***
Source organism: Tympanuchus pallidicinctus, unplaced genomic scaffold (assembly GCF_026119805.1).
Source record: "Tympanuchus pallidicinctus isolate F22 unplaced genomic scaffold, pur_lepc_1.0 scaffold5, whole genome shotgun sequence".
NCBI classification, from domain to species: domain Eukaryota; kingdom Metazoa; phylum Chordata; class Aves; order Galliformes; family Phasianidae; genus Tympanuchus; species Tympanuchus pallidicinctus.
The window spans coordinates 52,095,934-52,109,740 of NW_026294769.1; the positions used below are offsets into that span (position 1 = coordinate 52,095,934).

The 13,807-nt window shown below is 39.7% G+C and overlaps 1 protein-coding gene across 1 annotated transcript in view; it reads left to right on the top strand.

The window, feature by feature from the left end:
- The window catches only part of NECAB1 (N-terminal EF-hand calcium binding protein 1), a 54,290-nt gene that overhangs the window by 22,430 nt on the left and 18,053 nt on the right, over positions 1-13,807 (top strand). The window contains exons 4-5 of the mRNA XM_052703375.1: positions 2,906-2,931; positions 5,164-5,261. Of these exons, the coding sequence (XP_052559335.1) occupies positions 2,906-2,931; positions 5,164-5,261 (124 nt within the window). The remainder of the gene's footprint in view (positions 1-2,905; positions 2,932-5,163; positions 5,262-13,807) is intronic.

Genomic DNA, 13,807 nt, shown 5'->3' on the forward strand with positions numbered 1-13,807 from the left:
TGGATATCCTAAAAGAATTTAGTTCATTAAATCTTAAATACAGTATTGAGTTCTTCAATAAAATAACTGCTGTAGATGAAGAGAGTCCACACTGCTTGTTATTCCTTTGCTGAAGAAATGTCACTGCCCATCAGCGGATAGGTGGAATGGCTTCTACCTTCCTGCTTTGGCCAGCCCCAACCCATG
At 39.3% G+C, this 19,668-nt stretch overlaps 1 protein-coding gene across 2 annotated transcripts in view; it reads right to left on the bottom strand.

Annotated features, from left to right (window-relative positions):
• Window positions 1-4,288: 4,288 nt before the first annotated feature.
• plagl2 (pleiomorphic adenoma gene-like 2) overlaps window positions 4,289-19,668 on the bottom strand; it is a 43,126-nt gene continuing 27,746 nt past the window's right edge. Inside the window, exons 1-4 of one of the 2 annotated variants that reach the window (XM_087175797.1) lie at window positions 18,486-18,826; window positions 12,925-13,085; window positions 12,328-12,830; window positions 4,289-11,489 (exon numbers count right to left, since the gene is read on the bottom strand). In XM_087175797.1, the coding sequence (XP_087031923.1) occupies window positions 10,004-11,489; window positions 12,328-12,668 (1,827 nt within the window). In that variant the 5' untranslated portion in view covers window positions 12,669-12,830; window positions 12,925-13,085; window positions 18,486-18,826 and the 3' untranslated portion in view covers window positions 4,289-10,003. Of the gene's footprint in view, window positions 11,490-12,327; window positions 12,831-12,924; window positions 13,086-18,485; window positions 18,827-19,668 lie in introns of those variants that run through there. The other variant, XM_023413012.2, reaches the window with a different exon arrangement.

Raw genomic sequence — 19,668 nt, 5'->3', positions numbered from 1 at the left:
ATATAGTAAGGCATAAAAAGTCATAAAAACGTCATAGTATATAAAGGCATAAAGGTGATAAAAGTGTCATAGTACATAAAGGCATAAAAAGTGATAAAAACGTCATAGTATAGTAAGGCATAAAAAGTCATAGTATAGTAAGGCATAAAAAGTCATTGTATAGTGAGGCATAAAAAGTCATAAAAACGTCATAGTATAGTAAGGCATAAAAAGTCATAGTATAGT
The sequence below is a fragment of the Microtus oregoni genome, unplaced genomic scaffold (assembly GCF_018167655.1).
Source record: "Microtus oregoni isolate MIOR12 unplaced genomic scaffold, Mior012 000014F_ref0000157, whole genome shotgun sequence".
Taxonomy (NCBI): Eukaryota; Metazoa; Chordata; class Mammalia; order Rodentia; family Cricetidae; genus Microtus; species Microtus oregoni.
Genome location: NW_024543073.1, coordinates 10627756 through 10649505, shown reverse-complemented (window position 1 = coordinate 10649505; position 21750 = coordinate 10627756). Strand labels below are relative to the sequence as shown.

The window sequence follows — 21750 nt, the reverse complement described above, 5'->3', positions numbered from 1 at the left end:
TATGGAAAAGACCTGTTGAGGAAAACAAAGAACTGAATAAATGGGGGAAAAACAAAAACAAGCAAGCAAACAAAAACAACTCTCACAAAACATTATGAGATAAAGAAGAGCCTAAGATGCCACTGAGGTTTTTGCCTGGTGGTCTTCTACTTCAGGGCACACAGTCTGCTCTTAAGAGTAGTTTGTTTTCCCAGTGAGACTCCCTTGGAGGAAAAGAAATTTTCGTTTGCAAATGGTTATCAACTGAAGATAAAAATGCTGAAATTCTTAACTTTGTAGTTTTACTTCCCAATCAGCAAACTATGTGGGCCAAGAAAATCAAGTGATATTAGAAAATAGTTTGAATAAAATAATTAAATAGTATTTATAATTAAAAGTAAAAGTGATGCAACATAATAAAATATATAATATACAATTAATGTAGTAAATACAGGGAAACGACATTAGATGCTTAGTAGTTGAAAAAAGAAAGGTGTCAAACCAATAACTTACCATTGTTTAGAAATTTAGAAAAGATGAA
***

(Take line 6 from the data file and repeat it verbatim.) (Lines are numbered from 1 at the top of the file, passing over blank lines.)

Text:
The window, feature by feature from the left end: